Mary Logue: Lake of Tears

Mary Logue has long been one of my favorite authors and after waiting an increasingly long time between installments, I’m more than eager to pick up one of these tightly written, exciting and emotionally resonant novels.  Unfortunately I inhale them far too quickly and am forced to settle in for another long wait for the next book.  Logue’s main character is deputy Claire Watkins, who works in tiny Fort St. Antoine, Wisconsin.  She lives with her husband, the laconic pheasant farmer Rick, and her now almost adult daughter, Meg.

lakeoftearsLogue’s books seem to almost exist in real time as I feel I’ve watched Meg grow up from the little girl she was in the first novels to the now young woman about to leave for college.  This story is somewhat Meg-centric, as it opens with Meg meeting a strange man at the “Burning Boat” – a town celebration where a boat is burned on the beach.  The mystery deepens when a skeleton is found the next day in the remains of the boat by a curious child.  Claire has thought the summer had gone too easily, and she’s given the double whammy of a homicide and the departure of her boss, the sheriff, for heart surgery.  She’s now acting sheriff, and uncomfortable with it, though to this reader it certainly feels like a natural progression in her career and life.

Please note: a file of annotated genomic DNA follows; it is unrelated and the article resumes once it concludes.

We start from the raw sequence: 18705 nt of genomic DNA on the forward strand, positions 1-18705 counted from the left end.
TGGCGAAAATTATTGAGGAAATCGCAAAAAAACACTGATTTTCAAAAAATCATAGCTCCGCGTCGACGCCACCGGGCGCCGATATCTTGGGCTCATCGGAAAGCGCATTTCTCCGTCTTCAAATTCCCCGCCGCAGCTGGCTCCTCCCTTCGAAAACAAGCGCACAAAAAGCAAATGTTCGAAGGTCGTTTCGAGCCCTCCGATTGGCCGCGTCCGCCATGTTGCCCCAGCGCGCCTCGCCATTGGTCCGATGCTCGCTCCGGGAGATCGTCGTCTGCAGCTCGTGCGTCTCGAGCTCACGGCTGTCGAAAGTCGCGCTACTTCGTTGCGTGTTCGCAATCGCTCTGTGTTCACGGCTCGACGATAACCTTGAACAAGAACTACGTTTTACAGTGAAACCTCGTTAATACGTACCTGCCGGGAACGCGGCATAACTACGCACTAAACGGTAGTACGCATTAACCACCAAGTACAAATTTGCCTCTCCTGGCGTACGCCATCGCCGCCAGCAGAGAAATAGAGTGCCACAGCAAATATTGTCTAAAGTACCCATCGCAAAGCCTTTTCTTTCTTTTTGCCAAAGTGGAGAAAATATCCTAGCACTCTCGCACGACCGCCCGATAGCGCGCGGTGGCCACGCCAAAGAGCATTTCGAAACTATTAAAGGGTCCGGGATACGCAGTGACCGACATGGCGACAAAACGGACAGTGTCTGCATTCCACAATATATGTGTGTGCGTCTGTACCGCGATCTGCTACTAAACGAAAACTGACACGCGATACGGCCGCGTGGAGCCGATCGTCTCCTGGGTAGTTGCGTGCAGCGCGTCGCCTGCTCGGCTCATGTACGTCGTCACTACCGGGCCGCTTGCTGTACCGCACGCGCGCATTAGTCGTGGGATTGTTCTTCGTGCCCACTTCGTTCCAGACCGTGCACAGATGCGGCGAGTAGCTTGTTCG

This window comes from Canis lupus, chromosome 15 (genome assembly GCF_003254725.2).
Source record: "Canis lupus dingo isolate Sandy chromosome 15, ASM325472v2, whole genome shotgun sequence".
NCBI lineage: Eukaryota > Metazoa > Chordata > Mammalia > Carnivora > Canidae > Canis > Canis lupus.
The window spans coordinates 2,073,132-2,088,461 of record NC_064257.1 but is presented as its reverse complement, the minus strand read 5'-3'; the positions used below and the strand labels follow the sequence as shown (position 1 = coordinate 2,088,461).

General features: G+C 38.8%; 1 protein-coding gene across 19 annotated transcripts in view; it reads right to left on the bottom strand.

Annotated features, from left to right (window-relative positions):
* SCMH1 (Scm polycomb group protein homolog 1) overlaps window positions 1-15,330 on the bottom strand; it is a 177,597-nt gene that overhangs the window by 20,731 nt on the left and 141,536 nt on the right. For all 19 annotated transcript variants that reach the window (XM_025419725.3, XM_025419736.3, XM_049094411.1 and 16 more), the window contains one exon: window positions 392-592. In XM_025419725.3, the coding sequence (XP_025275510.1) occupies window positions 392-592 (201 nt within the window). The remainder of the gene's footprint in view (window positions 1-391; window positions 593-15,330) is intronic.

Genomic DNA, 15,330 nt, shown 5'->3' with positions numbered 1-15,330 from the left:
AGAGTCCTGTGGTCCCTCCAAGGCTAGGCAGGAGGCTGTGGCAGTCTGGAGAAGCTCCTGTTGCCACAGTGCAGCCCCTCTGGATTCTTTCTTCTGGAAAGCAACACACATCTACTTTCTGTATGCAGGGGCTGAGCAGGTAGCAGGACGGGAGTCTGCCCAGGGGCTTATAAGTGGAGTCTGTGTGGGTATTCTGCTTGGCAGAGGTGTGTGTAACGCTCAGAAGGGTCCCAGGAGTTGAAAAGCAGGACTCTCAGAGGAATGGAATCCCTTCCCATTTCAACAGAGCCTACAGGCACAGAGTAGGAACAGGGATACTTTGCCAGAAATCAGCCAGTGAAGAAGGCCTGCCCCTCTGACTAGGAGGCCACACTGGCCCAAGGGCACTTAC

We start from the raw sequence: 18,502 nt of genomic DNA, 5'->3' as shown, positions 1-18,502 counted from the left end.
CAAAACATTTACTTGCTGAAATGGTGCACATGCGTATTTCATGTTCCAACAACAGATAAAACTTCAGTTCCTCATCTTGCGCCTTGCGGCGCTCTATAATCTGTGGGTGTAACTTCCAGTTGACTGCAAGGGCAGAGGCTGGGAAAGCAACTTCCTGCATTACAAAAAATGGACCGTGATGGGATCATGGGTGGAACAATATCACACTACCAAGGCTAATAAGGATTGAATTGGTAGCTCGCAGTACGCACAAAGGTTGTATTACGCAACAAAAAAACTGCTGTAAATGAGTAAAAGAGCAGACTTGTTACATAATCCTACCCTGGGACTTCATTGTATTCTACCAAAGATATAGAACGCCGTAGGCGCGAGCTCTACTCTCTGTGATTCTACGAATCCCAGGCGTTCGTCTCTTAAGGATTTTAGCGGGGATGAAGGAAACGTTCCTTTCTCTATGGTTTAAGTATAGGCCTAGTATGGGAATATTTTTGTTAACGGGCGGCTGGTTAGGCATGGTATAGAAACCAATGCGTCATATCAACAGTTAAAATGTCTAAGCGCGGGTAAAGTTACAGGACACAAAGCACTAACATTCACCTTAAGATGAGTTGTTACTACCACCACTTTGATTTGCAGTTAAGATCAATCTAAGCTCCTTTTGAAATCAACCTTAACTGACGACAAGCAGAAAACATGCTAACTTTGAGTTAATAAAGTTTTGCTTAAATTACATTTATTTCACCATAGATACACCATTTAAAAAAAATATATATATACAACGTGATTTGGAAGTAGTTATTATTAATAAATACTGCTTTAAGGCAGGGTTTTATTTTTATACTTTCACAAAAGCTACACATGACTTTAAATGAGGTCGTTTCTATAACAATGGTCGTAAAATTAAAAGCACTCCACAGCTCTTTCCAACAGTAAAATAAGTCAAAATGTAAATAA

Some of the story threads appear to reach back to Afghanistan and to connect somehow to two returning vets, one of whom works for Claire and who turns out to be dating Meg, who has recently broken up with her boyfriend.  The body in the boat seems to be a missing local party girl who has a connection to both war vets.  There’s almost a surplus of clues and suspects as this energetic story surges forward.  Meg’s growth into a young woman and Claire’s growth into her job as sheriff are only part of the story; with characteristic delicacy and resonance, Logue also deftly portrays the emotional lives of the two war veterans.

Logue is as capable of breaking your heart as she is of lifting it up, and her books combine both aspects, much like life itself.  The fact that she’s able to combine this with a fast paced, well told and at times unexpected story, rattling with suspense and tension, make her books all the more worthwhile.  I think she’s a much underrated writer, and opening one of her books is always a joy.  I more than recommend giving one a try.